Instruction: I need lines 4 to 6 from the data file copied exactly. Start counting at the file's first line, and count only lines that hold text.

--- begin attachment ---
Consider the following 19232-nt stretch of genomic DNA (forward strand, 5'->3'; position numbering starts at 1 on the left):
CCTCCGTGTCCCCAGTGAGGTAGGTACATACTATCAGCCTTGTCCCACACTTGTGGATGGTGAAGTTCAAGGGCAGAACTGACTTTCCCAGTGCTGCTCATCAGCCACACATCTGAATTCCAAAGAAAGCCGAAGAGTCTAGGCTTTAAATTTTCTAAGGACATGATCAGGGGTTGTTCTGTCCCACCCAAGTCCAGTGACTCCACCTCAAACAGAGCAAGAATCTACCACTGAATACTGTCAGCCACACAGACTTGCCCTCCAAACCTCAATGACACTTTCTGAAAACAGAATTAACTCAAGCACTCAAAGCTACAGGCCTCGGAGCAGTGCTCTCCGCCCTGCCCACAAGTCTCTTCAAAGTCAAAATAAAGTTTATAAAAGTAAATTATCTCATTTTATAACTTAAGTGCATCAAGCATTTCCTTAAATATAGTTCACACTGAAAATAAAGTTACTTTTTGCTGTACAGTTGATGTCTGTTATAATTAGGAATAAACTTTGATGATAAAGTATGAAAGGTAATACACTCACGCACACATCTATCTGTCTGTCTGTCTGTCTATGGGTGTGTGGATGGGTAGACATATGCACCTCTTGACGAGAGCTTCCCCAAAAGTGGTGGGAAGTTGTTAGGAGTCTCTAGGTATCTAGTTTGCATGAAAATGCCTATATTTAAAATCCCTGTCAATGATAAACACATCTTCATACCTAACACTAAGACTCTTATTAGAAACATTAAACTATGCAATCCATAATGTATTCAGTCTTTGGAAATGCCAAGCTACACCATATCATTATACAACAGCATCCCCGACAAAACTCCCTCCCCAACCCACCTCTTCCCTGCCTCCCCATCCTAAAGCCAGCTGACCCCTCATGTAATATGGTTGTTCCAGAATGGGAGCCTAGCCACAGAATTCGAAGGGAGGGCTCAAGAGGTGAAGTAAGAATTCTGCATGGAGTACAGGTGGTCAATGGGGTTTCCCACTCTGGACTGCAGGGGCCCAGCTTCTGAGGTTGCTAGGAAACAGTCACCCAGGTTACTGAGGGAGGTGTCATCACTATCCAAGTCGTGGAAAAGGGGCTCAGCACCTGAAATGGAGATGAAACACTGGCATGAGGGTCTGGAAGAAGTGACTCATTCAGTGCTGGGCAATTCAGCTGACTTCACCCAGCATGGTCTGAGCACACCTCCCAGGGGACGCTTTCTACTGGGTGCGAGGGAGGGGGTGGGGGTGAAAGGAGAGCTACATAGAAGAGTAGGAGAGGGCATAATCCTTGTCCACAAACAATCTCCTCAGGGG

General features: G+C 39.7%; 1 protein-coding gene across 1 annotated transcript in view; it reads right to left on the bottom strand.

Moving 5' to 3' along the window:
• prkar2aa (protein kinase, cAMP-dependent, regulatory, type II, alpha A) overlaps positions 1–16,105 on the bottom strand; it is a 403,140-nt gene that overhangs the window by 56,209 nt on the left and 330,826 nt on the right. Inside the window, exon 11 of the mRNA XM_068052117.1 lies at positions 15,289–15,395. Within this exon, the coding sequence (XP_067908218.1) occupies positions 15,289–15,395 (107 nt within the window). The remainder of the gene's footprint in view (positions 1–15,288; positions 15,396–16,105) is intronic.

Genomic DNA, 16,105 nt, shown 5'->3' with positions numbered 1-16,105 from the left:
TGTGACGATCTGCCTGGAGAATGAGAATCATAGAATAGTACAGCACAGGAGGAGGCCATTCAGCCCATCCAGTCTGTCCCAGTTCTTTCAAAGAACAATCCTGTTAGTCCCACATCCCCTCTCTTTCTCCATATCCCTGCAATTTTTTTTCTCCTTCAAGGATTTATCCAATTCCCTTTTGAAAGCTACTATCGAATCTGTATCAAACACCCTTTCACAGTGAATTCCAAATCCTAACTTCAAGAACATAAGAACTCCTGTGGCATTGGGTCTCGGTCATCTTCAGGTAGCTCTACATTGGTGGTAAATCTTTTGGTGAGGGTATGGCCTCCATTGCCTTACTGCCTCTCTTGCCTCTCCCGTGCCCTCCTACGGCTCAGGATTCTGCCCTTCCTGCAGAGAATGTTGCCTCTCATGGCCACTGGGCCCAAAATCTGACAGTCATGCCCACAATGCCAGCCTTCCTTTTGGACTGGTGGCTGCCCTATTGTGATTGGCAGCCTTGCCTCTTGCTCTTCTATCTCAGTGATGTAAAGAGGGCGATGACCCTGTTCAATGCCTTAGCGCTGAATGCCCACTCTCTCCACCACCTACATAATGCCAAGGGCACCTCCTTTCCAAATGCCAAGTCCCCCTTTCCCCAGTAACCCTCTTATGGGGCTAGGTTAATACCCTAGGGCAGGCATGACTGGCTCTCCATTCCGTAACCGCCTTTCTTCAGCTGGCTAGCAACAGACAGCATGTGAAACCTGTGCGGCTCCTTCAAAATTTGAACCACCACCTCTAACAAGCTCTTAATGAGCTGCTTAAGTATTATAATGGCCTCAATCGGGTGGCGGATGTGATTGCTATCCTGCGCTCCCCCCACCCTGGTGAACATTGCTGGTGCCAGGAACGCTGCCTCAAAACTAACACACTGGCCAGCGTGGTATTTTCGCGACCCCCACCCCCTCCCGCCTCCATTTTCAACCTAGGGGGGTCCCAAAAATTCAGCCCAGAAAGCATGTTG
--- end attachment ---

Moving 5' to 3' along the window:
• prkar2aa (protein kinase, cAMP-dependent, regulatory, type II, alpha A) overlaps positions 1–16,105 on the bottom strand; it is a 403,140-nt gene that overhangs the window by 56,209 nt on the left and 330,826 nt on the right. Inside the window, exon 11 of the mRNA XM_068052117.1 lies at positions 15,289–15,395. Within this exon, the coding sequence (XP_067908218.1) occupies positions 15,289–15,395 (107 nt within the window). The remainder of the gene's footprint in view (positions 1–15,288; positions 15,396–16,105) is intronic.

Genomic DNA, 16,105 nt, shown 5'->3' with positions numbered 1-16,105 from the left: